Tuesday, September 2, 2008
09.02.08 “Ginger Snaps” (2000): And I Snap Back
Years ago, when first auditioning for one of my agents, we had an interesting discussion about monologues. “Never do a monologue about a dead dog,” she said, referring to the monologue performed by the actor who had auditioned before me, leaving her disgusted and completely turned off.
Within the first two minutes of “Ginger Snaps,” we encounter a mother and toddler discovering the bloody, dismembered body of their dog. To alleviate any doubts as to what you are seeing, the camera then moves slowly over the bloody, furry pieces (inner and outer) of what remains of the dog.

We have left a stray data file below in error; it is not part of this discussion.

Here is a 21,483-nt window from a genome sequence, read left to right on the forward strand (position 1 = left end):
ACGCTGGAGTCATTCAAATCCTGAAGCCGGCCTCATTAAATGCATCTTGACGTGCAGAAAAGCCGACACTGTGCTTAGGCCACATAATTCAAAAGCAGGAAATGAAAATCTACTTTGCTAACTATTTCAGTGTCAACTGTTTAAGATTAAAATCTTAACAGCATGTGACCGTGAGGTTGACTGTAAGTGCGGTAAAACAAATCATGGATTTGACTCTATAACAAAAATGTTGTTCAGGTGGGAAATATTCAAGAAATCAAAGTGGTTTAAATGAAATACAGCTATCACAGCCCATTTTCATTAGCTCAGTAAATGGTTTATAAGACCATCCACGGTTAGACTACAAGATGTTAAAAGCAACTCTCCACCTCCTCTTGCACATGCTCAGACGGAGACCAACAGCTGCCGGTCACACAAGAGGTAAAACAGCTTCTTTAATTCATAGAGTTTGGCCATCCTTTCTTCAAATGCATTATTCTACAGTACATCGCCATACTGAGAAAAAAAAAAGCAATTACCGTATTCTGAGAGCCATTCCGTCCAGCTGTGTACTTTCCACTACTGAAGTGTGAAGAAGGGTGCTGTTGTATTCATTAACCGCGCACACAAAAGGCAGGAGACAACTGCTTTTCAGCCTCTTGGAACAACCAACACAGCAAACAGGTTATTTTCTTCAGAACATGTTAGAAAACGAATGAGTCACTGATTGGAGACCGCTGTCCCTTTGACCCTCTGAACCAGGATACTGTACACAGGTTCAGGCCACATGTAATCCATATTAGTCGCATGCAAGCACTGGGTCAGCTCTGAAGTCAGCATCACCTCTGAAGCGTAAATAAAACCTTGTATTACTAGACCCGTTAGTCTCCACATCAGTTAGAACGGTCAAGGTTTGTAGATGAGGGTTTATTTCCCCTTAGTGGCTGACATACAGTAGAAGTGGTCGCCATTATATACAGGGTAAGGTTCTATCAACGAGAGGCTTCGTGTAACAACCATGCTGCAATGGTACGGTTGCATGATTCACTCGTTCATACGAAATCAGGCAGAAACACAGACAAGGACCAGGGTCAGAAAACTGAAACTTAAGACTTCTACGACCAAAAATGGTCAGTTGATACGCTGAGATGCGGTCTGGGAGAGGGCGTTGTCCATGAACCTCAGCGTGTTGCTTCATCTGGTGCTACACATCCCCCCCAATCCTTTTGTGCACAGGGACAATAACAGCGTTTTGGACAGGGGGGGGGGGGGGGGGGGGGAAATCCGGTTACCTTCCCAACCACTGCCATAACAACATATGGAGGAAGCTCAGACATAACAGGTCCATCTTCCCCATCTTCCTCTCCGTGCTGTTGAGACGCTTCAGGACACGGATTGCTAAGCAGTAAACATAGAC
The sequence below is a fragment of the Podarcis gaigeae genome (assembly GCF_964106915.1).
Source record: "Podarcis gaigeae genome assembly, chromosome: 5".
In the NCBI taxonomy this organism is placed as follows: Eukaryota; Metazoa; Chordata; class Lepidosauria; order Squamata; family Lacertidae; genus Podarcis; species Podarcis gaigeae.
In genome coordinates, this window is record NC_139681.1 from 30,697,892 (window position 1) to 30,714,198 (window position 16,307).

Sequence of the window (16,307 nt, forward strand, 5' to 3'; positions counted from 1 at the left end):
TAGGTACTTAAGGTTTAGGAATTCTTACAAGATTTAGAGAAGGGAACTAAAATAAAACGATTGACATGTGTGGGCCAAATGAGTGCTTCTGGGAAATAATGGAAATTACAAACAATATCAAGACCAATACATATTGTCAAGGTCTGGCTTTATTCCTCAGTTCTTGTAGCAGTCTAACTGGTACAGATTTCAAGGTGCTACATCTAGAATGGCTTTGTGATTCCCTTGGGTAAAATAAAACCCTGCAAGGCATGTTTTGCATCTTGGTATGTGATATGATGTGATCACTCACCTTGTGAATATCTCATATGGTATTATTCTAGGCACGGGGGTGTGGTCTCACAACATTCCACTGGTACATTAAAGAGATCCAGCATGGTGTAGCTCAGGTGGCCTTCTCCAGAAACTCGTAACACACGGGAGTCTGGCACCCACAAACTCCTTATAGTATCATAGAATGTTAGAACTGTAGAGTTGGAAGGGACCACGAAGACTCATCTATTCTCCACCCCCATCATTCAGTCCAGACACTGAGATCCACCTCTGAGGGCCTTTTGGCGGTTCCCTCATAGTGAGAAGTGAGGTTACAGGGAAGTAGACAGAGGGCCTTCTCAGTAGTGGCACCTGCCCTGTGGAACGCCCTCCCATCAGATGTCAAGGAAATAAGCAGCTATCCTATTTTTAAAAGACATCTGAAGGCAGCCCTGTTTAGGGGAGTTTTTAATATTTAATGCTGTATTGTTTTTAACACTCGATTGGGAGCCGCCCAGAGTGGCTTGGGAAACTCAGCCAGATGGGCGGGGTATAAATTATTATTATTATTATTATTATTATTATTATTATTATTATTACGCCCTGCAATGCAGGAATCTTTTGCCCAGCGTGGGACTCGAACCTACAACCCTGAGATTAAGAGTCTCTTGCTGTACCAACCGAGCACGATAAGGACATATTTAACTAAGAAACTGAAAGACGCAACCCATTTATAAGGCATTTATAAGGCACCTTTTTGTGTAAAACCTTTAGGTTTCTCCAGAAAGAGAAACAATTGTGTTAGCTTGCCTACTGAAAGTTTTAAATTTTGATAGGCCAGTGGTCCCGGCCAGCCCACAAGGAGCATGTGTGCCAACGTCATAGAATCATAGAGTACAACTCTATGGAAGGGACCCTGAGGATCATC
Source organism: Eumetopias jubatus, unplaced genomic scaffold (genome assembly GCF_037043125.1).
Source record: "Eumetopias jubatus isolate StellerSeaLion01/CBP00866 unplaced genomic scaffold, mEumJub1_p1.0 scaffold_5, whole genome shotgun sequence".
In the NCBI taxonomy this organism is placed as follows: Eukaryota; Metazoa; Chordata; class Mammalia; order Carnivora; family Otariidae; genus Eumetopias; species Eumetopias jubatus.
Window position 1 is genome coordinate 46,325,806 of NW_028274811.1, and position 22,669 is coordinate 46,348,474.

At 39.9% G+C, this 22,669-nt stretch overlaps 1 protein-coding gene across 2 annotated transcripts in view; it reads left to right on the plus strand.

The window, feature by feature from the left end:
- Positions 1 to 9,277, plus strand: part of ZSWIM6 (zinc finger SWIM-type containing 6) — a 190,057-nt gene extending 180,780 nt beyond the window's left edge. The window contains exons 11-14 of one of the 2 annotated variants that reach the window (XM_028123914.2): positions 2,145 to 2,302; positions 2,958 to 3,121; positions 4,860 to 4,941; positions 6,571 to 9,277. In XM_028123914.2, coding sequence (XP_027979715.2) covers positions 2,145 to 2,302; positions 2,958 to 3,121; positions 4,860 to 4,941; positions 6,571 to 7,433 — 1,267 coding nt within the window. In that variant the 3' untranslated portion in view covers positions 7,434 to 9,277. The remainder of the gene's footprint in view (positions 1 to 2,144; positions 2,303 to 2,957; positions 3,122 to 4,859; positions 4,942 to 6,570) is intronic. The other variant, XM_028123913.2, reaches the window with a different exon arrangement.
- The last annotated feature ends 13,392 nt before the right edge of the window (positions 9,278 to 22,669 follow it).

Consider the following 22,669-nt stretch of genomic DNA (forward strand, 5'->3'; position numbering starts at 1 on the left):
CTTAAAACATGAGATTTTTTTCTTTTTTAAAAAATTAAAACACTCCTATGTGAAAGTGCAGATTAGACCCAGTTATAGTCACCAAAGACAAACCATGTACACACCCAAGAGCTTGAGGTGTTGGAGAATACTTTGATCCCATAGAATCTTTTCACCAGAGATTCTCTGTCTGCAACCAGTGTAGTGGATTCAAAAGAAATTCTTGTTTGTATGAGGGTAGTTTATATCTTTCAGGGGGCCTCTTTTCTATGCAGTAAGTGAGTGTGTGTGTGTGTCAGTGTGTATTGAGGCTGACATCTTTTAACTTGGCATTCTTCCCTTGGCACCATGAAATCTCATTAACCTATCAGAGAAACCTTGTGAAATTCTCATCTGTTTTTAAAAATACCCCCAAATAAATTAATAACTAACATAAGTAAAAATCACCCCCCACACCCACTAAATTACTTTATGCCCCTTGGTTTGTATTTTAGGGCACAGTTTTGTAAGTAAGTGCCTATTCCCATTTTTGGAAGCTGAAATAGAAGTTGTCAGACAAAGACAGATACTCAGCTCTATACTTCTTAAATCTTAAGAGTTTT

Now I know what my agent meant. Fictional films that start out with bloody murdered dogs belong in the same amateur trash pile as monologues about dead dogs. Think I’m just being sentimental? Read the screenwriting book, “Save the Cat,” by Blake Snyder. Think I’m being overly critical of an obvious werewolf horror flick? Well, I kind of feel that story trumps all, subtlety is gold, and no one has yet been able to surpass the dark, heart-breaking beauty of John Landis’ 1981 classic, “An American Werewolf in London.”